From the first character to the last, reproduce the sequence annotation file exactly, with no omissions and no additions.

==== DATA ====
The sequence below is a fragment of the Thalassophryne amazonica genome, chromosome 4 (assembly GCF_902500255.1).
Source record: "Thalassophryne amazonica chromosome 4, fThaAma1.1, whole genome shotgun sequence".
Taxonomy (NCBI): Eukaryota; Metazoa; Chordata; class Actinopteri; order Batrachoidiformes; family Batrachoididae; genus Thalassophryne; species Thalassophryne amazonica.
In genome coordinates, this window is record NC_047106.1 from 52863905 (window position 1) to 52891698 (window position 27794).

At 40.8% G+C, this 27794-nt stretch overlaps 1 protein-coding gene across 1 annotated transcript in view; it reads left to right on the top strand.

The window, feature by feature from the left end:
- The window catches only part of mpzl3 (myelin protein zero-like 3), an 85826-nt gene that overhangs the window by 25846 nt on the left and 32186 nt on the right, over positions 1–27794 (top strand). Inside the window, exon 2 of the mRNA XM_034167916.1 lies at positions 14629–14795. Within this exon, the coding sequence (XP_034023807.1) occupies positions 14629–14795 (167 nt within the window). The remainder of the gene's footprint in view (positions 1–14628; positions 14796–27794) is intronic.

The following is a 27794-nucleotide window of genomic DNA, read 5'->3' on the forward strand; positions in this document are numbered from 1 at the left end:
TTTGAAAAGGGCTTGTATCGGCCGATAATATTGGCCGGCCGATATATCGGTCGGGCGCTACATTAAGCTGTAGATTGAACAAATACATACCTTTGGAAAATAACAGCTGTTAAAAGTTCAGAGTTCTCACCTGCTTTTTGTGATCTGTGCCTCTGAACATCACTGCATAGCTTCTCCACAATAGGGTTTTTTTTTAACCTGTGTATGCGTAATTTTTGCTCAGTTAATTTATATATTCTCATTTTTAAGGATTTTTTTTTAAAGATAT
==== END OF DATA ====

The sequence below is a fragment of the Thalassophryne amazonica genome, chromosome 4 (assembly GCF_902500255.1).
Source record: "Thalassophryne amazonica chromosome 4, fThaAma1.1, whole genome shotgun sequence".
Taxonomy (NCBI): Eukaryota; Metazoa; Chordata; class Actinopteri; order Batrachoidiformes; family Batrachoididae; genus Thalassophryne; species Thalassophryne amazonica.
In genome coordinates, this window is record NC_047106.1 from 52863905 (window position 1) to 52891698 (window position 27794).

At 40.8% G+C, this 27794-nt stretch overlaps 1 protein-coding gene across 1 annotated transcript in view; it reads left to right on the top strand.

The window, feature by feature from the left end:
- The window catches only part of mpzl3 (myelin protein zero-like 3), an 85826-nt gene that overhangs the window by 25846 nt on the left and 32186 nt on the right, over positions 1–27794 (top strand). Inside the window, exon 2 of the mRNA XM_034167916.1 lies at positions 14629–14795. Within this exon, the coding sequence (XP_034023807.1) occupies positions 14629–14795 (167 nt within the window). The remainder of the gene's footprint in view (positions 1–14628; positions 14796–27794) is intronic.

The following is a 27794-nucleotide window of genomic DNA, read 5'->3' on the forward strand; positions in this document are numbered from 1 at the left end:
TTTGAAAAGGGCTTGTATCGGCCGATAATATTGGCCGGCCGATATATCGGTCGGGCGCTACATTAAGCTGTAGATTGAACAAATACATACCTTTGGAAAATAACAGCTGTTAAAAGTTCAGAGTTCTCACCTGCTTTTTGTGATCTGTGCCTCTGAACATCACTGCATAGCTTCTCCACAATAGGGTTTTTTTTTAACCTGTGTATGCGTAATTTTTGCTCAGTTAATTTATATATTCTCATTTTTAAGGATTTTTTTTTAAAGATAT